Leadership Lessons from the Garden


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One of my great joys in life is gardening.  I anxiously await spring each year and count down the days until I can get outside and play in the dirt!  This past weekend I spent 6 long hours in my yard planting bulbs, annuals, hanging baskets and pots.  It was so much fun and the weather was perfect!  As I spent the entire next day on my couch recovering from all my planting (I am not as young as I used to be!) I started to think about how gardening relates to leadership.  Lessons in leadership are literally all around us.

1. Preparation is key.

This is not my favorite part of gardening but it must be done if you want that beautiful garden.  To prepare my garden for the season, I had to clean out all the leaves, sticks, rocks (I have no idea how so many rocks get into my garden) and all the acorn shells our lovely squirrels harvest, hide and eat all winter long.  I have to weed, turn the soil, lay down some compost and add some new dirt.  All this preparation, I have learned, will pay off in the end.

It reminded me of how leaders must prepare their teams every day.  Successful leaders must remove obstacles that stand in the way of accomplishing the goals and strategies of the organization.  They must make sure staff is prepared with all the tools they need to accomplish those goals.  Leaders must take great care in preparing staff and by doing so, staff will be successful and so will the leader.  How do you prepare your team for success?  What obstacles have you removed?  What obstacles still stand in your way?

2. There’s a lot of trial and error.

We have lived in our current house for almost eight years.  It has taken me about that long to determine what type of plants and flowers will grow best in my garden.  I have some sunny spots and lots of shady spots.  And for some reason these spots tend to shift over the years.  I also learned you have to pay attention to when things will bloom, how far apart they need to be planted, how often they need water, how tall they will grow or even how wide they will grow.  I had to try certain plants and find what worked for my garden.  I discovered just because something worked in someone else’s garden didn’t mean it was going to look the same or work in mine.  I have planted things, torn things out, moved things and separated others.  I invested a lot of money and effort into my garden and I had to accept the fact that some things would work and some things wouldn’t.

Leadership is not a one size fits all approach.  Your managers and your staff require different conditions to enhance, maintain or improve their performance.  What worked with one may not work with another.  A leader will discover what works through her own trial and error process.  Leaders must be open to changing the game plan.  They have to recognize what things need to be torn out, what things need to be moved and what things will work.  Each leader must design her own leadership compass and leadership approach.  Just because it worked for Jack Welch or Vince Lombardi doesn’t mean it will work for you and your conditions.  What is the condition of your team?  How do you approach each staff member?  What have you learned over the years?  What works for you?  What doesn’t work for you?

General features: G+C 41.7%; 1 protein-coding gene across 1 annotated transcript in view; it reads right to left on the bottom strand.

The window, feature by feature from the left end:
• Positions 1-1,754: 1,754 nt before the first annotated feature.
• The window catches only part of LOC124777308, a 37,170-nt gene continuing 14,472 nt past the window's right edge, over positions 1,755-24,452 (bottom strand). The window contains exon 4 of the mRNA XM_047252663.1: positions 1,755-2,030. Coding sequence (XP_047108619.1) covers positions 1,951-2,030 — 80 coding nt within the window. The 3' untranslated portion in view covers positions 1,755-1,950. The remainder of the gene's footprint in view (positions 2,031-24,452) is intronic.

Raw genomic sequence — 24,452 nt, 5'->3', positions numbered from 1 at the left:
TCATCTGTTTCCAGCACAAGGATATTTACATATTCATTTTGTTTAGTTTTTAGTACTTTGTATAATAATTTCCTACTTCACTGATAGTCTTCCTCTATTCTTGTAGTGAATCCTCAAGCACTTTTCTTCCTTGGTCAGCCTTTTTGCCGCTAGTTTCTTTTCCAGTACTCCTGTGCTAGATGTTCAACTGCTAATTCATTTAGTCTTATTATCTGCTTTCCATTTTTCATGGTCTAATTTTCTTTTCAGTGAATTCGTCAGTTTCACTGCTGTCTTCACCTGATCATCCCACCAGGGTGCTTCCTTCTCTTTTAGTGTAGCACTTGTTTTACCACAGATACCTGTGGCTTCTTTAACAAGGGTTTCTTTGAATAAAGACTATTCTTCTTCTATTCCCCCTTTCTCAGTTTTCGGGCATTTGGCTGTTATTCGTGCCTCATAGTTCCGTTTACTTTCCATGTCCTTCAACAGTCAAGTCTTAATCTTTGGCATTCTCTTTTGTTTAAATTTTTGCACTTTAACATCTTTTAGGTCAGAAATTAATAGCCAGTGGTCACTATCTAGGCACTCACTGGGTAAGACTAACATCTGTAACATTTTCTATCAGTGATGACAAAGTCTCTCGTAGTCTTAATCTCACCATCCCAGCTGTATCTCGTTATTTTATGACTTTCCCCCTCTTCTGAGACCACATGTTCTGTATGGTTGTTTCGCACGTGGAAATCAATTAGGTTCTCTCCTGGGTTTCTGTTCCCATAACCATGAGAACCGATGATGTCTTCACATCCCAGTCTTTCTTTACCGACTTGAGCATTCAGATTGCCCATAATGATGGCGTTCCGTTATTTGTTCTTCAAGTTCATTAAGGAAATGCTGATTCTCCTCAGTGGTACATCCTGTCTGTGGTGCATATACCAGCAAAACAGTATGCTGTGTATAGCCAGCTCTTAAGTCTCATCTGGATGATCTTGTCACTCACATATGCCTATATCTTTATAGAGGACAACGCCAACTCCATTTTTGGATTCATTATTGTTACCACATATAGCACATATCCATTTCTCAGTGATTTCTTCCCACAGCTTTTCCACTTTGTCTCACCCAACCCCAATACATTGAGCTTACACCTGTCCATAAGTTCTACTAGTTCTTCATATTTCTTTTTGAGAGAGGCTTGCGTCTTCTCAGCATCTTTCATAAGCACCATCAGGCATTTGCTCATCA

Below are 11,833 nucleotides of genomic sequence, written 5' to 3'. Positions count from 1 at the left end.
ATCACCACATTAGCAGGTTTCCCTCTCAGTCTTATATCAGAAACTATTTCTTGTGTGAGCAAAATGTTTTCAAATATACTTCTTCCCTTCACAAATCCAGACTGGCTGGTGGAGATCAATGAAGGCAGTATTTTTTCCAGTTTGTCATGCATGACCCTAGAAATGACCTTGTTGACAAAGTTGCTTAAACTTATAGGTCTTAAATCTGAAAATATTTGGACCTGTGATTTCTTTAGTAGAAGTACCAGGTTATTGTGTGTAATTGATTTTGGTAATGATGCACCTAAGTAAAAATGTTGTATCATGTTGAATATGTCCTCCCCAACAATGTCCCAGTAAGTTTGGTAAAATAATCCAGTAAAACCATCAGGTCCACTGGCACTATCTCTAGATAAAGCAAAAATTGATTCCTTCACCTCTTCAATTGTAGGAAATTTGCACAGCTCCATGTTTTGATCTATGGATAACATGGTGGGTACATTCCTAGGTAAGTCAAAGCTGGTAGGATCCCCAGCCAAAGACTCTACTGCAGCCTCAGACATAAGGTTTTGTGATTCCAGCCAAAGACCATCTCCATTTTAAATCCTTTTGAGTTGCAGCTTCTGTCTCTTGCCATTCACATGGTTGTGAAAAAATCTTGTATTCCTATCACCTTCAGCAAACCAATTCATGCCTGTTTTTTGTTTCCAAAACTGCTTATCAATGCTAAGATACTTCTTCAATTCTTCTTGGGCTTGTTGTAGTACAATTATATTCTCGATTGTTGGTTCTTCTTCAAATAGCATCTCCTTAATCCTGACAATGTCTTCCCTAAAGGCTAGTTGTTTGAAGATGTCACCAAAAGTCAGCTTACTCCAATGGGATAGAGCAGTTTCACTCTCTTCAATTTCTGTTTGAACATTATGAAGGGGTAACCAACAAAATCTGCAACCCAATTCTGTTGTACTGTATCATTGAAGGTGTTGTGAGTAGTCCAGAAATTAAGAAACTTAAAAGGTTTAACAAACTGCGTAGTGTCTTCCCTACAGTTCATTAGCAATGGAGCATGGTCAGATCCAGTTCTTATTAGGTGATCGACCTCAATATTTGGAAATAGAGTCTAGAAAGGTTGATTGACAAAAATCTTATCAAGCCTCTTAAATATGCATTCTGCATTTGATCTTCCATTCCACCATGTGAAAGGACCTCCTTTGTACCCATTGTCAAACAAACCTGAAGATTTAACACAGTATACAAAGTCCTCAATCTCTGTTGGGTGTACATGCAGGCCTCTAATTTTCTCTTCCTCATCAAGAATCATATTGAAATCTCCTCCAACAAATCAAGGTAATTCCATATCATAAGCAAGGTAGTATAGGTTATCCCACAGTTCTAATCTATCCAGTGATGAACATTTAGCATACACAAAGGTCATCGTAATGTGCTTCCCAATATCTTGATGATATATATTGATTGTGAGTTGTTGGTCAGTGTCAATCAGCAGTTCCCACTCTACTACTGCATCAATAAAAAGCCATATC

3. Continued attention and care are critical.

Just because I prepared my garden, learned what works and planted my spring plants, doesn’t mean I can wash my hands and walk away.  I constantly need to monitor my plants and flowers.  I must pay attention to when they need water, when I need to fertilize them and when I need to rotate them.  I have to continually work to get rid of weeds that are trying to choke out my plants and take over.  I have to prune them and remove the dead blooms.  And most of all I have to spray everything so the deer won’t treat my yard like a 24 hour smorgasbord.  Every day I am in my garden doing something.  I learned a long time ago that planting and forgetting won’t turn out prize winning flowers or a garden.

Leaders must also do something everyday to lead their team.  They must interact, teach, mentor, communicate and provide necessary feedback.  This way the weeds (poor performance) won’t take over.  Leaders have to nurture their employees so they can expose their hidden talents.  They have shape their employees performance by providing positive reinforcement and taking advantage of teachable moments.  Just like a gardener, a leaders job is never finished.  What are you doing on a daily basis to lead your team?  How do you ensure your team is growing?  How often do you interact with your team?

I am sure my list, like my garden, is not complete.  What other leadership ideas have you planted?  What have you learned you through trial and error?  We would love to hear your thoughts!

Republished with author's permission from original post.

Kelly Ketelboeter
Kelly is an experienced training professional with over 14 years of corporate classroom training both as an employee and consultant. She has managed and consulted over 75 clients nationwide and in Canada in the areas of customer service, relationship based selling and coaching/management.


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